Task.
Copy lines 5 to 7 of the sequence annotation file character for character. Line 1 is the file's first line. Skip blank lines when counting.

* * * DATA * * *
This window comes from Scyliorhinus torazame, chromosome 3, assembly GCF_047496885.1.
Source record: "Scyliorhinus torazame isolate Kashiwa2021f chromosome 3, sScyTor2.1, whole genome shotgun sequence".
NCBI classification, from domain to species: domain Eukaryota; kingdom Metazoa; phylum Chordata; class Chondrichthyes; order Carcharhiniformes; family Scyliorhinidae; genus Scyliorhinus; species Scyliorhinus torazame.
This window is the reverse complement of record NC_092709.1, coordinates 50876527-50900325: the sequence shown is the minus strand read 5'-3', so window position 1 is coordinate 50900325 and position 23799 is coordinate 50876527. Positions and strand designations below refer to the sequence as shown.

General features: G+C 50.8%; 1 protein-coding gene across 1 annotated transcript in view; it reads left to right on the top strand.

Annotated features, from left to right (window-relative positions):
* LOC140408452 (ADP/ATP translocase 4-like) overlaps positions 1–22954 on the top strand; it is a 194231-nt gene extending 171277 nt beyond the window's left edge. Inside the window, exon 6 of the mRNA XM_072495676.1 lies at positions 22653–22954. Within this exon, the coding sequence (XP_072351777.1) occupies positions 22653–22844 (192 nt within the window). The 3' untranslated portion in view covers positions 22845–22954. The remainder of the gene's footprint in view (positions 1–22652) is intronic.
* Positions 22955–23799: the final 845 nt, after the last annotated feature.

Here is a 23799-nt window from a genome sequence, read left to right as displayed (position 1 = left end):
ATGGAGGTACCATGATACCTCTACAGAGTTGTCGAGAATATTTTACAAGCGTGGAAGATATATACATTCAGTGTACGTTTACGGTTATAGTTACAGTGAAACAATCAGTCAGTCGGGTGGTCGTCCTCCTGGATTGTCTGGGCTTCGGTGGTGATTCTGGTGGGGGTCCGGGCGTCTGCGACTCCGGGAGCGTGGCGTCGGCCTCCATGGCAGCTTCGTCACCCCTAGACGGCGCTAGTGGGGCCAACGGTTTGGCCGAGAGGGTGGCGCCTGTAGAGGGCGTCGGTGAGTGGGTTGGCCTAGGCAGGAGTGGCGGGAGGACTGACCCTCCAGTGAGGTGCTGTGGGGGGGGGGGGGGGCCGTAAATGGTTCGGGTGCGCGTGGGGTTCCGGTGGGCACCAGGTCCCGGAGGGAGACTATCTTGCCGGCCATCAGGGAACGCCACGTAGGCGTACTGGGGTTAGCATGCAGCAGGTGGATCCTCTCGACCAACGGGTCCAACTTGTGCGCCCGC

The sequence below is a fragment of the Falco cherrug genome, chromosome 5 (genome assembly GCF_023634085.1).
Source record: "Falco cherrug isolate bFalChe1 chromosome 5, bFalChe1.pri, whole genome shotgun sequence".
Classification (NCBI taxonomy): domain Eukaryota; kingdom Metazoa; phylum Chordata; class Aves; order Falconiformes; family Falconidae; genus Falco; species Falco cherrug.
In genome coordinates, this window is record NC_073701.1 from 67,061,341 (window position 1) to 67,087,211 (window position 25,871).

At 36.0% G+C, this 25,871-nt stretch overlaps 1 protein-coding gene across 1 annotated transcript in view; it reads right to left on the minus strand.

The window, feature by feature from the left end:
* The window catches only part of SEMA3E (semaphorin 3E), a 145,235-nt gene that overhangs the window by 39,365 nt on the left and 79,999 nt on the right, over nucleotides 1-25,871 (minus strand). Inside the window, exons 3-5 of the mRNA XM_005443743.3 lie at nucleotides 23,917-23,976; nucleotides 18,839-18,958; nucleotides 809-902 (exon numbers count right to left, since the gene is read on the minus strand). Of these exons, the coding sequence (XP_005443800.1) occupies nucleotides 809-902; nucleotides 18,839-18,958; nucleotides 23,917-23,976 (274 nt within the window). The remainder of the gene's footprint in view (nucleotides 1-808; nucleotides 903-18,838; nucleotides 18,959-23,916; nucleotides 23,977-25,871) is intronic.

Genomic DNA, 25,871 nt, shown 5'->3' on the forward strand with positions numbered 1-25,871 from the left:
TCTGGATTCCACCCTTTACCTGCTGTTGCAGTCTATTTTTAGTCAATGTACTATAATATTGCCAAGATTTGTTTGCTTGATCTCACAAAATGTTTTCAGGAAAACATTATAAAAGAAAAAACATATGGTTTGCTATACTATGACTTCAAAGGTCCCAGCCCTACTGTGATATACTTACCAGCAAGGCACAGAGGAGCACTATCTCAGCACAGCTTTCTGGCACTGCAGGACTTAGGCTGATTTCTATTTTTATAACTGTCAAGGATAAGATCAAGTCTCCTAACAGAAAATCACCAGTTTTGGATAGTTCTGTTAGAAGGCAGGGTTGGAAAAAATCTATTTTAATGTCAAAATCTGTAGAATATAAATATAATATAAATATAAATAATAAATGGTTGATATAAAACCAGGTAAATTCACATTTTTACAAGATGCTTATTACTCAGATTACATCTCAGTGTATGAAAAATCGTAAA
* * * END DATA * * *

General features: G+C 50.8%; 1 protein-coding gene across 1 annotated transcript in view; it reads left to right on the top strand.

Annotated features, from left to right (window-relative positions):
* LOC140408452 (ADP/ATP translocase 4-like) overlaps positions 1–22954 on the top strand; it is a 194231-nt gene extending 171277 nt beyond the window's left edge. Inside the window, exon 6 of the mRNA XM_072495676.1 lies at positions 22653–22954. Within this exon, the coding sequence (XP_072351777.1) occupies positions 22653–22844 (192 nt within the window). The 3' untranslated portion in view covers positions 22845–22954. The remainder of the gene's footprint in view (positions 1–22652) is intronic.